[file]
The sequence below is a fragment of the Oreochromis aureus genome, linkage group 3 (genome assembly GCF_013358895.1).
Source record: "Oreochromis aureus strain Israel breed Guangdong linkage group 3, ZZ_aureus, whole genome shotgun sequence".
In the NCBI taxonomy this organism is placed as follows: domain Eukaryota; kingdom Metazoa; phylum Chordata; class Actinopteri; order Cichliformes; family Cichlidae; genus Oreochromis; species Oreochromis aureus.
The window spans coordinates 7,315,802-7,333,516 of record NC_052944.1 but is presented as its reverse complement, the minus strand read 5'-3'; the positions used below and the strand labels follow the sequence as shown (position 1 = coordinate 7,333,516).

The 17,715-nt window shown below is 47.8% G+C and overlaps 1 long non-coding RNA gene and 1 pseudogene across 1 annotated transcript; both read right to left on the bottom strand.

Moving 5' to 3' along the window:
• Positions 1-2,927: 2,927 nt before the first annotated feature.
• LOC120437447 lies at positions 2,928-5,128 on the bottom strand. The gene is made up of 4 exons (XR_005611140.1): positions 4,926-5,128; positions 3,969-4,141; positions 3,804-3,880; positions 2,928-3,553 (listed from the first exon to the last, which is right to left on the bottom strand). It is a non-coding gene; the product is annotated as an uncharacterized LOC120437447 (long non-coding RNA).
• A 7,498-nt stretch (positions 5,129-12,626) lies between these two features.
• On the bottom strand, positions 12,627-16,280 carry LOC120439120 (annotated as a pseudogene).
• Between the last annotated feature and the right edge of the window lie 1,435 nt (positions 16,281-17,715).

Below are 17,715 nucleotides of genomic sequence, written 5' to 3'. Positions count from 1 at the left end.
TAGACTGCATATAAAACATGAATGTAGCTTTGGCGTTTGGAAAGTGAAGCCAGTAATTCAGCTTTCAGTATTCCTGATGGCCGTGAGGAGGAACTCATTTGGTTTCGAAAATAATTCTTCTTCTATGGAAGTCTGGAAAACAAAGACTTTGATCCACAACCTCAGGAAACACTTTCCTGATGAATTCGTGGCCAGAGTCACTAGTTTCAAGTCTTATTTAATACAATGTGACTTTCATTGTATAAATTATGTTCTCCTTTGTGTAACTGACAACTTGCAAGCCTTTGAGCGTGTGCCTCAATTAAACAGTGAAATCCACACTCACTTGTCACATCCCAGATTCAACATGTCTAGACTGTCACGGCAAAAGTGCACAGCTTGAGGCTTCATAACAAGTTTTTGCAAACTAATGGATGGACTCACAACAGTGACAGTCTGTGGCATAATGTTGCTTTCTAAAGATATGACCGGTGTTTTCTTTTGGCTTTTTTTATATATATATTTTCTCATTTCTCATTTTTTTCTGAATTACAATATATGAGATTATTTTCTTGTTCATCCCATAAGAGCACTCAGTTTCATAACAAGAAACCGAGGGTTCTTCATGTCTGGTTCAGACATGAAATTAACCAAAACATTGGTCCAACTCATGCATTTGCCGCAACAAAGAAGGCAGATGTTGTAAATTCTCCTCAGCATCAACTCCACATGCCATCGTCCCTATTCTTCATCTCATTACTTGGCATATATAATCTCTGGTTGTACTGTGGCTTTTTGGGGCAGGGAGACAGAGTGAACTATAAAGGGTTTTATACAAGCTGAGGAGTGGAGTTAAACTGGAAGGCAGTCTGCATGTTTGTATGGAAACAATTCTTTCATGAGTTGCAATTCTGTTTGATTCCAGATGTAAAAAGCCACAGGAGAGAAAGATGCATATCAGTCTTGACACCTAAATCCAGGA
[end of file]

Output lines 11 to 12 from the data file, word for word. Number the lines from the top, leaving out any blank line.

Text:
• Between the last annotated feature and the right edge of the window lie 1,435 nt (positions 16,281-17,715).

Below are 17,715 nucleotides of genomic sequence, written 5' to 3'. Positions count from 1 at the left end.